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website and your local Motorola sales ofÞce for more information on the range of frequencies that the 603e
will operate at. The maximum frequency of operation under the full spec recommended temperature and
voltage ranges is encoded in the part number on the top of the part. This number might be 233MHz or
266MHz or 300MHz (always integer or half integer multiples of the 66MHz Excimer clock speed). The part
can be operated slower than this, to reduce power or for other reasons, as documented in the hardware
speciÞcation. While operation above the maximum frequency or below the minimum frequency for the
particular part is not recommended, the frequency can be changed via the PLL_CFG jumpers on the
Excimer board. If the PLL_CFG on Excimer is conÞgured for a frequency outside of the recommended
frequency range for the processor installed, program execution may fail or be unreliable.
The PLL_CFG jumper settings for Excimer are shown in Table 5.
WARNING: The PLL_CFG jumpers should never be changed while power is applied to the processor.
CAUTION: The microprocessor, linear regulator, and heat sink area of the board (See Figure 2) can get
very hot when the microprocessor is operated at high frequency (temperature at 300MHz is approximately
90¡C/195¡F) . When used for normal code development, 133MHz provides adequate performance and will
reduce the danger of injury (temperature approximately 66¡C/150¡F) if this area of the board is
inadvertently touched. If running above 133MHz, moving air from a nearby fan will assist in cooling the
components; a clip-on heatsink for the microprocessor will further reduce the microprocessorÕs temperature.
Table 5. Excimer Frequency (PLL_CFG jumper ) Settings
Jumper
Position
(seen as
pin1 pin2 pin3)
CPU Frequency in MHz (VCO
Frequency in MHz)
PLL_CFG[0Ð3]
Vdd CFG
MOTOROLA
Bus-toCore
Multiplier
Core-to
VCO
Multiplier
Bus
66.67
MHz
Comment
0
1
2
3
0100
2x
2x
133
Part may not work
here because of VCO
limitation.
0
1
2
3
0101
2x
4x
133
Should work here
because VCO is 4x
the core frequency.
0
1
2
3
0110
2.5x
2x
166
0
1
2
3
1000
3x
2x
200
0
1
2
3
1110
3.5x
2x
233
0
1
2
3
1010
4x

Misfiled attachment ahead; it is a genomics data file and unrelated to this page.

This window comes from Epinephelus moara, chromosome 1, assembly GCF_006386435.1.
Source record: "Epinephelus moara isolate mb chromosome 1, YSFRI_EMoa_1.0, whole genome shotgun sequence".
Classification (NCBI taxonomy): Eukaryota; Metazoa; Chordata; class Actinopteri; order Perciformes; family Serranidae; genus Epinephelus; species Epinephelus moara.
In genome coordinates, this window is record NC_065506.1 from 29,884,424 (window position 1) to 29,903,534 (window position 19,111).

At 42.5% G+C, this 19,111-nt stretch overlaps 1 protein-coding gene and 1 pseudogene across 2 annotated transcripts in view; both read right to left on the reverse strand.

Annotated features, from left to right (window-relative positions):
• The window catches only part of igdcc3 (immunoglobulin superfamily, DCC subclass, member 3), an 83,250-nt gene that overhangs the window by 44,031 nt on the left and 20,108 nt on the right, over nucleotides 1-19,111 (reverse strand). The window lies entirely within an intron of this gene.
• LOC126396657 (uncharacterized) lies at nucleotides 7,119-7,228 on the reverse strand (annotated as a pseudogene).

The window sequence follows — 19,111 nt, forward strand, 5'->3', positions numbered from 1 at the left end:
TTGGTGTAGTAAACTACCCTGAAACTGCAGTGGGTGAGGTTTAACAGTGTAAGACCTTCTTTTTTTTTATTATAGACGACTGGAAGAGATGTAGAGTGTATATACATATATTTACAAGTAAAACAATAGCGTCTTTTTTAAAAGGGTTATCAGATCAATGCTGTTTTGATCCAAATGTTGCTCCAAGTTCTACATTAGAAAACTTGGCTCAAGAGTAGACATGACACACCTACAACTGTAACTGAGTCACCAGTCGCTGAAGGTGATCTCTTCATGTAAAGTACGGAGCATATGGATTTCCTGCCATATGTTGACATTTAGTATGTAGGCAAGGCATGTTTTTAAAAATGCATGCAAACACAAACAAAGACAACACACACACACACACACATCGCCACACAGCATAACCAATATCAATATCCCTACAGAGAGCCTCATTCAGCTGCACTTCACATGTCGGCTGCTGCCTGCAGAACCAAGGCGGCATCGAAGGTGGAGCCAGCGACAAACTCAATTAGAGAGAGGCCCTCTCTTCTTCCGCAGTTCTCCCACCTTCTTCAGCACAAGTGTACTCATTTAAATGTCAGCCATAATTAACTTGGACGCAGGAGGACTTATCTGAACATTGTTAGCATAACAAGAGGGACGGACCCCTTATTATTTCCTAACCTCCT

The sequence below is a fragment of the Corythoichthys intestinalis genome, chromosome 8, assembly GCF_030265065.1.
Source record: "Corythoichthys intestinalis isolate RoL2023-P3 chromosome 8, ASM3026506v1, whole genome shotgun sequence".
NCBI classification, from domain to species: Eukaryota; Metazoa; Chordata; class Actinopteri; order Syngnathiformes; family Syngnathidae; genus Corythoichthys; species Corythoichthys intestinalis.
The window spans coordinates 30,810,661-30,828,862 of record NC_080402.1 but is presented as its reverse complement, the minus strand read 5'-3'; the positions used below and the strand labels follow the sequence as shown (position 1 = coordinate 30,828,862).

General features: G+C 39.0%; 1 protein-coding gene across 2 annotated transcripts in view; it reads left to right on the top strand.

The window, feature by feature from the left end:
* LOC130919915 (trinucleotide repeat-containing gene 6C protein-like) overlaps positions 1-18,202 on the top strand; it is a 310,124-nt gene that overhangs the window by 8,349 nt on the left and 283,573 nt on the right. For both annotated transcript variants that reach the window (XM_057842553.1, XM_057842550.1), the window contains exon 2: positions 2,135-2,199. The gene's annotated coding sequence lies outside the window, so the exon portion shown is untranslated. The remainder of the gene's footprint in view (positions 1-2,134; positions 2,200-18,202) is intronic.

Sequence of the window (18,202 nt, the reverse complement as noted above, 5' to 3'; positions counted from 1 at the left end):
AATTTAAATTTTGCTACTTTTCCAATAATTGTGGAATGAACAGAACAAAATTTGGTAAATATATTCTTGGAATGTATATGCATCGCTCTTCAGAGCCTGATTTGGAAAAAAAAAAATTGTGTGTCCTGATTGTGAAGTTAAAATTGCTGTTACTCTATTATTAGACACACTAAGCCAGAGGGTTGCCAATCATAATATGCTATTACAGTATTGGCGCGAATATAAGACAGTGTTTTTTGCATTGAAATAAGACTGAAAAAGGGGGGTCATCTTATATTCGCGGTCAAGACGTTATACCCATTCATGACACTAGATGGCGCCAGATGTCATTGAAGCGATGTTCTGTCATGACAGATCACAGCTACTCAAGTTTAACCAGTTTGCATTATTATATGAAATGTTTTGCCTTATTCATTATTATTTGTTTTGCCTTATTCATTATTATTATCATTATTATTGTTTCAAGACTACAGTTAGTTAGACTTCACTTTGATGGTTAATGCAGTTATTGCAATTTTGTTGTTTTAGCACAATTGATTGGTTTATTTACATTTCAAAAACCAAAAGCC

2x
266
Check max processor
frequency
0
1
2
3
0111
4.5x
2x
300
Check max processor
frequency
Minimal PowerPC 603e Evaluation Board
13
Table 5. Excimer Frequency (PLL_CFG jumper ) Settings
Jumper
Position
(seen as
pin1 pin2 pin3)
CPU Frequency in MHz (VCO
Frequency in MHz)
PLL_CFG[0Ð3]
Vdd CFG
Bus-toCore
Multiplier
Core-to
VCO
Multiplier
Bus
66.67
MHz
Comment
0
1
2
3
1011
5x
2x
333
Not recommended
0
1
2
3
1001
5.5x
2x
366
Not recommended
0
1
2
3
1101
6x
2x
400
Not recommended
0
1
2
3
0011
66
Not recommended
0
1
2
3
1111
PLL bypass
Clock off
Board will be inop
Part 7 Summary
The EXCIMER kit is a vehicle for exploring the PowerPC architecture and simple embedded software
development. The kit is meant to be a low-cost example of a PowerPC design suitable for learning, teaching,
or experimenting. Substantive applications that require large memory, PCI devices, or other advanced
features should explore the Yellowknife platform also available from Motorola or evaluation systems from
numerous third party vendors.
14
Minimal PowerPC 603e Evaluation Board
MOTOROLA
Appendix A Troubleshooting
Table 6 provides some failure conditions and probable causes.
Table 6. Failure Analysis
Problem
Symptom
Nothing happens on the terminal
after powerup.
Possible Cause
All LEDs Off
5V Supply
Error, Status, ROM LEDs on
ROM or RAM test failed
Corrupted or no code in ROM
PLL jumpers incorrect (too fast/slow)
PLL in bypass (no jumpers installed)
Power Supply Connection Faulty unplug and reconnect
Wiggler hardware interference disconnect Wiggler and try again
dl command ÒhangsÓ forever
Error LED on, Status LED off
Duart test failed
DINK prompt never returns
Corrupted s-records
Baud rate too fast?
S-Record downloads cause DINK
error 0xfb00..
Autotyping results in
Òunrecognized command or
symbol error.Ó
Bits lost in serial transmission. Add
delay between lines in Autotype
protocol settings on terminal emulator.
Nothing happens on the terminal
after go nnnnn command.
ROM access LED ßashing
Code has branched into ROM and is
looping there. Push reset.
SRAM access LED ßashing
Code is in an inÞnite loop in RAM.
Wiggler might halt the processor and
provide the location of the currently
executing instruction.
No access LEDs ßashing
Code is in an inÞnite loop in cache or
processor has taken a machine check.
Push reset.
Code runs ÒslowÓ or SRAM access
LED ßashes during cache-bound
program.
Caches disabled. Modify HID0 register
to 0x8000c000
Data accesses are slow
DCache marked Òcache inhibitedÓ for
user code. Modify dbat1l register to
0x00000012.
Physical contact with the board is
painful.
Processor is running Òtoo fastÓ for
ambient cooling conditions. Reduce
speed via PLL_CFG jumpers or cool
with moving air.
Performance less than expected
Heat sink area or processor is Òtoo
hotÓ to touch.
MOTOROLA
Minimal PowerPC 603e Evaluation Board
15